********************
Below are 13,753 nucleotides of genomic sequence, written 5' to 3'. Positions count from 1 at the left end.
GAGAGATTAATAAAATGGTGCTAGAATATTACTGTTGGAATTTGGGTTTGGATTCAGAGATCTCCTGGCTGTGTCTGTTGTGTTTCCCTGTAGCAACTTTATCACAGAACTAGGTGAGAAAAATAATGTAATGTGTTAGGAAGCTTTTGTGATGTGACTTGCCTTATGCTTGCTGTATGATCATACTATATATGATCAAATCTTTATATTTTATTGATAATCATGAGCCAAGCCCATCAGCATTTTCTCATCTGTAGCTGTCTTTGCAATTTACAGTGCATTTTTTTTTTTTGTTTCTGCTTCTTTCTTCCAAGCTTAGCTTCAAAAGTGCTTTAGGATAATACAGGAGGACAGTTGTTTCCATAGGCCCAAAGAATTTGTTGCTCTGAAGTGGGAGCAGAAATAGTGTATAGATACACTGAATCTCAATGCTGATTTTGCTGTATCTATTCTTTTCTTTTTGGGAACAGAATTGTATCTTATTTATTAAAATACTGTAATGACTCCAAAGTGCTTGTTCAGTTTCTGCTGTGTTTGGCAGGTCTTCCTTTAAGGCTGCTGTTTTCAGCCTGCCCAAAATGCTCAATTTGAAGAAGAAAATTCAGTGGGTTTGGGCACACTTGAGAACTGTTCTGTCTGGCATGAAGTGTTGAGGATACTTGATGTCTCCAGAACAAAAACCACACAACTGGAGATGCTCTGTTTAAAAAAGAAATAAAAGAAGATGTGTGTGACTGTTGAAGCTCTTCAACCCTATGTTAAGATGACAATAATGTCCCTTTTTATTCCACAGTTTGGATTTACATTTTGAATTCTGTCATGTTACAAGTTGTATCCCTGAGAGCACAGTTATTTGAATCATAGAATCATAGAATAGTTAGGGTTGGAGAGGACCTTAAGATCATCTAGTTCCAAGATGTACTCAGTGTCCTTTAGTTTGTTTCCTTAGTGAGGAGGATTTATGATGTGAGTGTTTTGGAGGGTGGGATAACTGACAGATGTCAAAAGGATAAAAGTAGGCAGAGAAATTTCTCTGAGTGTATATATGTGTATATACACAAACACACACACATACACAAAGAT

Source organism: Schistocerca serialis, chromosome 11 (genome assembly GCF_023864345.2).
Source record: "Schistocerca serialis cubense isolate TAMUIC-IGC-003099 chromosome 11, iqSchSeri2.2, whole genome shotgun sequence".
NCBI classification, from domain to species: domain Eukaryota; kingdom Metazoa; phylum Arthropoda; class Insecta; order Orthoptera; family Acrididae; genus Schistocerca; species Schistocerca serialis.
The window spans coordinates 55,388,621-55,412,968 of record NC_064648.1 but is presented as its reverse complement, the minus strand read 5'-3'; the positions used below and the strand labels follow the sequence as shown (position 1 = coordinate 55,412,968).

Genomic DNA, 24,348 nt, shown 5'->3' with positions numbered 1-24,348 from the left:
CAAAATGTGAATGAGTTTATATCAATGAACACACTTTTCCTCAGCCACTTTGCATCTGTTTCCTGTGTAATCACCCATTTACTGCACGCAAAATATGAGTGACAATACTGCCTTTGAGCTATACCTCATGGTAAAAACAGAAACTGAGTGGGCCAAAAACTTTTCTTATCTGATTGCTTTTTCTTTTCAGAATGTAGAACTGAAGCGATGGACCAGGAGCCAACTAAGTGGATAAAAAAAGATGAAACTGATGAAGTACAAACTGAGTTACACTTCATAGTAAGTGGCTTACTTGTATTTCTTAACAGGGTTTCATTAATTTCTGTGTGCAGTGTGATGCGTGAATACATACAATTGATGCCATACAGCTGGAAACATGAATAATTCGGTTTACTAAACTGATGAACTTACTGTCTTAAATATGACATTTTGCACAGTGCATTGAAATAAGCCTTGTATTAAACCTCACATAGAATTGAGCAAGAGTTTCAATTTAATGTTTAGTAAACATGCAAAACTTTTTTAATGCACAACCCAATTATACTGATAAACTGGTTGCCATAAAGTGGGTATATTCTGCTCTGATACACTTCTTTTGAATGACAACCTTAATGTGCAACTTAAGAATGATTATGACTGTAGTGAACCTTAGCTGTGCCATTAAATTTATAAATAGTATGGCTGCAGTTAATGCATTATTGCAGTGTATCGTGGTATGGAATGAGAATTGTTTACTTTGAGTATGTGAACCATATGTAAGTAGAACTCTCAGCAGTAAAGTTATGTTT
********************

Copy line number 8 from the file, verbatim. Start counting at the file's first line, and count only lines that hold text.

CAAAATGTGAATGAGTTTATATCAATGAACACACTTTTCCTCAGCCACTTTGCATCTGTTTCCTGTGTAATCACCCATTTACTGCACGCAAAATATGAGTGACAATACTGCCTTTGAGCTATACCTCATGGTAAAAACAGAAACTGAGTGGGCCAAAAACTTTTCTTATCTGATTGCTTTTTCTTTTCAGAATGTAGAACTGAAGCGATGGACCAGGAGCCAACTAAGTGGATAAAAAAAGATGAAACTGATGAAGTACAAACTGAGTTACACTTCATAGTAAGTGGCTTACTTGTATTTCTTAACAGGGTTTCATTAATTTCTGTGTGCAGTGTGATGCGTGAATACATACAATTGATGCCATACAGCTGGAAACATGAATAATTCGGTTTACTAAACTGATGAACTTACTGTCTTAAATATGACATTTTGCACAGTGCATTGAAATAAGCCTTGTATTAAACCTCACATAGAATTGAGCAAGAGTTTCAATTTAATGTTTAGTAAACATGCAAAACTTTTTTAATGCACAACCCAATTATACTGATAAACTGGTTGCCATAAAGTGGGTATATTCTGCTCTGATACACTTCTTTTGAATGACAACCTTAATGTGCAACTTAAGAATGATTATGACTGTAGTGAACCTTAGCTGTGCCATTAAATTTATAAATAGTATGGCTGCAGTTAATGCATTATTGCAGTGTATCGTGGTATGGAATGAGAATTGTTTACTTTGAGTATGTGAACCATATGTAAGTAGAACTCTCAGCAGTAAAGTTATGTTT